Meet: Anna Kydd, The Tea Curator

May 07, 2018
Meet: Anna Kydd, The Tea Curator

What goes in to a truly special cup of tea, you ask? Dish catch up with certified tea master and Clooney's resident tea connoisseur, Anna Kydd, to answer exactly that.

Enjoying a cup of your favourite brew come 3pm is a ritual long-practiced here at Dish. While we're certainly not proclaiming to be expert tea-makers by any means, the art of making a great cuppa is mastered by few.

When we discovered that Auckland's fine dining institution Clooney were now offering bespoke food and tea pairings – thanks to resident tea master and founder of artisan tea subscription service The Tea Curator, Anna Kydd – we simply had to know more.

Tell us a little bit about what you do?
 "Every month, I spend hours tasting tea across the six tea categories – white, green, yellow, oolong, black and dark, which I source from tea producing regions across the world. I select two of these to send to my customers each month along with information about the provenance and flavour profile of the tea selection. In addition to my subscription service, I also run masterclasses and work with restaurants and cafes on specialty tea menu creation, training and tea and food pairing."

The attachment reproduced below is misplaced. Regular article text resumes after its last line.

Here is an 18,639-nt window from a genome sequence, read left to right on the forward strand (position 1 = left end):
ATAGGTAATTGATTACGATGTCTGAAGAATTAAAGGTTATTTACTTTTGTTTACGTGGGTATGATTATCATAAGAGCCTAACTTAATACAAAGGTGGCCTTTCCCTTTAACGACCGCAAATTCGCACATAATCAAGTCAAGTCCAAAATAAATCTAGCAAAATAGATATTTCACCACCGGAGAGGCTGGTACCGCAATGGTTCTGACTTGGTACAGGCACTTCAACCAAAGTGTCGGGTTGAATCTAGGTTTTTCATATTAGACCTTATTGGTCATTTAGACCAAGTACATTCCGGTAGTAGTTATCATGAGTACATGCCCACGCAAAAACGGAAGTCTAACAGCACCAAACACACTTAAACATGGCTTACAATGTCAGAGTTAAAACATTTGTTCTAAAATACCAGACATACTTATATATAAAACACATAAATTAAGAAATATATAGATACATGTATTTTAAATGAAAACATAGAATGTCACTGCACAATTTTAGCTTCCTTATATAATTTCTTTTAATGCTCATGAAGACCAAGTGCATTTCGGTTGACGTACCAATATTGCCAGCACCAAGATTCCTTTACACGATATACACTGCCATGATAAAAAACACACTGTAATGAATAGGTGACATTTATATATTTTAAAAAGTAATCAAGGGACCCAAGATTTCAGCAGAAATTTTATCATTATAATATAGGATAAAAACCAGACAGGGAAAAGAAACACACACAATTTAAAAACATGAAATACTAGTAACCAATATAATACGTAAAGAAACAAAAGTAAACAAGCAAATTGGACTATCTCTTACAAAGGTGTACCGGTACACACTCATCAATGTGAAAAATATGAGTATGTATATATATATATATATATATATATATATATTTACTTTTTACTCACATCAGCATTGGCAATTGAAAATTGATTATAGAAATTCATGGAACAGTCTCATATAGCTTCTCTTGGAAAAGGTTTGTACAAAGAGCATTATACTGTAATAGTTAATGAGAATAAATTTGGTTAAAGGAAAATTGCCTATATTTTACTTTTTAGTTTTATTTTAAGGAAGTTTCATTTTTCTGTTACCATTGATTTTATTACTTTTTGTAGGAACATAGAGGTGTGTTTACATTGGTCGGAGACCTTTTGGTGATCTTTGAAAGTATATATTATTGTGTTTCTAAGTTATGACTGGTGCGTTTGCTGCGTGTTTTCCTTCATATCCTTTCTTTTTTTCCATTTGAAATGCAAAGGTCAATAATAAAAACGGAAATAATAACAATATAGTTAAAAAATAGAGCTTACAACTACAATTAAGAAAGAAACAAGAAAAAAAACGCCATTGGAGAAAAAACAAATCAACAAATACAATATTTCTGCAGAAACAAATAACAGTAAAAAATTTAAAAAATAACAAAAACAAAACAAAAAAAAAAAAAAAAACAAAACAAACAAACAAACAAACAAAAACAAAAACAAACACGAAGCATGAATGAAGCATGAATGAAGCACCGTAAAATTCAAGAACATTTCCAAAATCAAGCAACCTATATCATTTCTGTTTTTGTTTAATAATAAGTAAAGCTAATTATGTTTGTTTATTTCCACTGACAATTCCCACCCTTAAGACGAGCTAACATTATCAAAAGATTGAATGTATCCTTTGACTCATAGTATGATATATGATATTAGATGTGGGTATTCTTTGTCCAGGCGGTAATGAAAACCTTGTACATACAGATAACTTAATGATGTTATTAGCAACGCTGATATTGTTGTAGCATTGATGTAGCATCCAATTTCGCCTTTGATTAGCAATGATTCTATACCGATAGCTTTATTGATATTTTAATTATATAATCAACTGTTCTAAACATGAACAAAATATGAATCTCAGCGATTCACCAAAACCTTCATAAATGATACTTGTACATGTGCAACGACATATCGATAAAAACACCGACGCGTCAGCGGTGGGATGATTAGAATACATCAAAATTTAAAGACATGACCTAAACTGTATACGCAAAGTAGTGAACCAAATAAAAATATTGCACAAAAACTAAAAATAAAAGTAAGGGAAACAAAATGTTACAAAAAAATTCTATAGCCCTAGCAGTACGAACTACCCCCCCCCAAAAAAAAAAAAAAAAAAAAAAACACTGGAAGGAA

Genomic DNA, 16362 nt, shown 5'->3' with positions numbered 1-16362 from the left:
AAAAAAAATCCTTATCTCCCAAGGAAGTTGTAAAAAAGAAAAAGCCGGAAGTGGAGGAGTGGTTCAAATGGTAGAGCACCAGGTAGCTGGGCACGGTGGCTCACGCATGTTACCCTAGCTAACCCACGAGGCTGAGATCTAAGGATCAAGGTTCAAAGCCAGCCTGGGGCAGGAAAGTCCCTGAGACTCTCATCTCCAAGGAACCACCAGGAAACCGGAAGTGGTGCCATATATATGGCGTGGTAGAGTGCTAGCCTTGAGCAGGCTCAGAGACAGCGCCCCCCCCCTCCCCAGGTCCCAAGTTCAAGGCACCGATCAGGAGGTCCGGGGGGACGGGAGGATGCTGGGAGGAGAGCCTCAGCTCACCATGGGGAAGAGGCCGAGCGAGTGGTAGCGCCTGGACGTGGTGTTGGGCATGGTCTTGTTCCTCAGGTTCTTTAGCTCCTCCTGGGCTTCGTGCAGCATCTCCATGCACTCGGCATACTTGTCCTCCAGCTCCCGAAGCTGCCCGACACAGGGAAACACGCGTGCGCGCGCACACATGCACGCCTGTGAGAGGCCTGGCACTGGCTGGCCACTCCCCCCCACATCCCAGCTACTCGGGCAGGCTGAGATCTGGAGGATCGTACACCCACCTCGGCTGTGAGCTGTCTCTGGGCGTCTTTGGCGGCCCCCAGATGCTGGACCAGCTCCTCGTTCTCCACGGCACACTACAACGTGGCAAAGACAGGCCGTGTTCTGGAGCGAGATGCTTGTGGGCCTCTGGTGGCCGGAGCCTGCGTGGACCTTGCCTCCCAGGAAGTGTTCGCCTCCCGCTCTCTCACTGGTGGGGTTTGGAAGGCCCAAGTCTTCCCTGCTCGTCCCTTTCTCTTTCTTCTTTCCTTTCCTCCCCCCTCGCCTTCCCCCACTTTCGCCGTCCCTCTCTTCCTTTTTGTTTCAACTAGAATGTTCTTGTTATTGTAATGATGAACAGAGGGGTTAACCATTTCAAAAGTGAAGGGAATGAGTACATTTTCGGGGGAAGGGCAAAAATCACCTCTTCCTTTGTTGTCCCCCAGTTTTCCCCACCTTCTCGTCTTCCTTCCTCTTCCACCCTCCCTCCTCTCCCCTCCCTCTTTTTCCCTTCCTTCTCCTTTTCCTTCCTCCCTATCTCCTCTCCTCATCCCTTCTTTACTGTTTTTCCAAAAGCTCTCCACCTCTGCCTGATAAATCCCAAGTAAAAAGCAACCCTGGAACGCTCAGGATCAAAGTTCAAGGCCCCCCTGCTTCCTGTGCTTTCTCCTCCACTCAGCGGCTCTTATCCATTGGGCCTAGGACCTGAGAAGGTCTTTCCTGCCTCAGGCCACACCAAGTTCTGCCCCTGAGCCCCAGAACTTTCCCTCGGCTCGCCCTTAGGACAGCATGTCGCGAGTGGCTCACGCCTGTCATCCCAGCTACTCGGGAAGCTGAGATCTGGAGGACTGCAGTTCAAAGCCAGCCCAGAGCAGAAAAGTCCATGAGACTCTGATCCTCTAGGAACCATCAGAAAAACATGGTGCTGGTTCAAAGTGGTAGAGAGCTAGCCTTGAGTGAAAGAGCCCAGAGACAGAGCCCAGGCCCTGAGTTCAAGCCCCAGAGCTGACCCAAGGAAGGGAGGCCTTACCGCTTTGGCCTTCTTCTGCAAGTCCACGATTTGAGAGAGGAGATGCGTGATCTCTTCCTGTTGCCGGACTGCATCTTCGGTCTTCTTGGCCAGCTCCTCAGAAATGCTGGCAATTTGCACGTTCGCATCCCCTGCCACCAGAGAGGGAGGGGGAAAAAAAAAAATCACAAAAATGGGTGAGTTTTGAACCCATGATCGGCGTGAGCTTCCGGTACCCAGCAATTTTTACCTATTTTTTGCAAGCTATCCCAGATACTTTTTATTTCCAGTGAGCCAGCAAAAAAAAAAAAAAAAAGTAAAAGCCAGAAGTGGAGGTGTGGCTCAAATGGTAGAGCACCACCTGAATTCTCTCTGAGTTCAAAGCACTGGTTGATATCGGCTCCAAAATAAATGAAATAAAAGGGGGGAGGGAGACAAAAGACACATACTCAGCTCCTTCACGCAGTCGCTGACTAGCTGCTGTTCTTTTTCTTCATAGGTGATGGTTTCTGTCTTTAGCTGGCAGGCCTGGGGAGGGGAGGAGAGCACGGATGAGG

Why do you think food and tea pairings aren’t particularly common among Kiwis?
"It really comes down to the fact we are simply unaware of the range of tea available to us. There are more than 2000 types of tea produced across the world, yet we typically only see a tiny portion of this in our cafes, stores and kitchen cupboards – English Breakfast, Earl Grey, chai, a non-descript green as well as herbal infusions or blends is generally what we believe covers the full spectrum of tea available to us.

Because our understanding of tea is limited, and gaining access to specialty tea can be difficult, tea drinkers, foodies and restauranteurs just simply aren’t aware of tea’s complex flavour profile and how this lends itself to be matched so well with food. But this is really exciting as it presents a big opportunity to change the way we experience both tea and food. Over the past few years, food and tea pairing has become more common in cities such as London, New York, Hong Kong, Singapore and Melbourne so I believe it's just a matter of time until it becomes more wide-spread in top restaurants here at home."